The mayor signed an executive order on Thursday that says teens and adults must wear face masks in public places when they can’t be six feet apart.
LITTLE ROCK, Ark — Starting Friday, June 26, face masks are now mandatory in public places in Little Rock.
Little Rock Mayor Frank Scott Jr. said this executive order was necessary.
“I’d rather be proactive than reactive for the citizens of Little Rock,” he said.
With signs of COVID-19 not slowing down, Scott said it was time to take executive action.
“What’s on my mind is what is in the best interest of the city of Little Rock’s health and economy and, right now, the priority is everyone wearing a mask when they cannot be socially distant,” he said.
The executive order, signed on Thursday, says teens and adults must wear face masks in public places when they can’t be six feet apart.
For example, while riding public transportation or in a crowded park.
“We understand this is going to be a challenge to enforce, just like it’s a challenge to enforce seat-belt laws, but we do know when we see it, we being the city of Little Rock, we’re going to do our best to try to educate and engage residents to correctly remind them of this executive order,” Scott said.
The order gives a few exceptions which includes: inside a personal office when no other person is present, any children two years of age or younger, or people who have medical issues with wearing a mask.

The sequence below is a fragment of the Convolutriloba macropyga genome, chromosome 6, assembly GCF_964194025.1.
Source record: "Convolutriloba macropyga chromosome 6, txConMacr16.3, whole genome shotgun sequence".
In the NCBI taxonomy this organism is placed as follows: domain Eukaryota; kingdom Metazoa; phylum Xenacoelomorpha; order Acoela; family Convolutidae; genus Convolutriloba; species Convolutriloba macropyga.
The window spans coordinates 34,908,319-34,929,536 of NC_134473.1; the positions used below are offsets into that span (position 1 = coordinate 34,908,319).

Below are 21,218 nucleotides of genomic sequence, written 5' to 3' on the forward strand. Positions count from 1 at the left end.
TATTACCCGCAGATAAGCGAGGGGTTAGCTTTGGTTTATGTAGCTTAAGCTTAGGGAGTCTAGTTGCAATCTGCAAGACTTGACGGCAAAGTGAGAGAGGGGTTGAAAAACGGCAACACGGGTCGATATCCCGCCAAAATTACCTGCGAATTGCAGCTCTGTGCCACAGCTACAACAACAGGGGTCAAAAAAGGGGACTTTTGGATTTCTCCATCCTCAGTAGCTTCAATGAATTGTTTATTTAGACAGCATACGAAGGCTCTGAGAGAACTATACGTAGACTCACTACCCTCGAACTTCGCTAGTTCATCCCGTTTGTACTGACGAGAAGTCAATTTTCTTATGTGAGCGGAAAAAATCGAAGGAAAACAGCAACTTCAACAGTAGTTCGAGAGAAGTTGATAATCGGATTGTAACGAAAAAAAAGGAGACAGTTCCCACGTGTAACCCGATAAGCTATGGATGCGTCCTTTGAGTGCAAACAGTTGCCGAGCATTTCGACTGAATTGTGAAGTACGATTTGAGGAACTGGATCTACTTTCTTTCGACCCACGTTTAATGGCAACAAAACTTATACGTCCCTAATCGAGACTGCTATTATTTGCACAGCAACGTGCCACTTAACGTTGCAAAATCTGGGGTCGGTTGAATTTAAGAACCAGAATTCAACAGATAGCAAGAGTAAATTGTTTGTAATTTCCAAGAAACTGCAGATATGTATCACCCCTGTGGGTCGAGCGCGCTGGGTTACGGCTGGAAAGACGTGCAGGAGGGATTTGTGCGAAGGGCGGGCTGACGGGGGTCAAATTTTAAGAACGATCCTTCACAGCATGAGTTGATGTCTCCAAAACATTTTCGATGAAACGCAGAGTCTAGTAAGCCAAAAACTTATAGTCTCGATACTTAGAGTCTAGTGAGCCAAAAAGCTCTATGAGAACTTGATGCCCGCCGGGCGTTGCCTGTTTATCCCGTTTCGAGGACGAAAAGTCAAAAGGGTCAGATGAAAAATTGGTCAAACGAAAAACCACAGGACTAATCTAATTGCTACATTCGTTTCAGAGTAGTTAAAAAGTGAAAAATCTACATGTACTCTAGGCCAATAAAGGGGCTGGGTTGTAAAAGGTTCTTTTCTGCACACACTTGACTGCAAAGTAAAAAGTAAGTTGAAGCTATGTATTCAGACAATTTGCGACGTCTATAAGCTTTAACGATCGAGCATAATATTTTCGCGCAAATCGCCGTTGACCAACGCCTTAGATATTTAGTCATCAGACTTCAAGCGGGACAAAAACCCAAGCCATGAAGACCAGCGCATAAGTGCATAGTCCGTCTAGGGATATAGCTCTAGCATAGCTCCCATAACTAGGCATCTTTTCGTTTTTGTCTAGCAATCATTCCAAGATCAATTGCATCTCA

Scott stressed the order does not hinder on Gov. Asa Hutchinson’s commerce restrictions, so it is still up to the businesses to mandate masks.
“We’re encouraging and urging our businesses to follow suit with creating safety precautions for their customers and we also understand that certain businesses do have issues that are unique to them and we don’t want to get in the way of those businesses,” he said.
Jeffery Williams, Soul Fish Cafe general manager, hopes this order gets people’s attention.
“I think personally that it needs to be up on every billboard, every digital billboard that we have in town saying, ‘Wear a mask,'” he said.
According to Williams, the restaurant started selling masks at the front door because they were losing business when they had to turn people away who didn’t have them.
“We need everyone we can get to come through these doors to make money, but we can’t break the law in order to do that with the mandate that we have,” he said.
Williams said he wishes the governor would play along and make it state-wide.
“We don’t want to go backwards, we want to go forwards, but we don’t want to lose anymore lives in that process,” he said.
The mayor’s office said code enforcement officers may issue citations if you are seen without a mask in public places.
This order will be in place for the foreseeable future.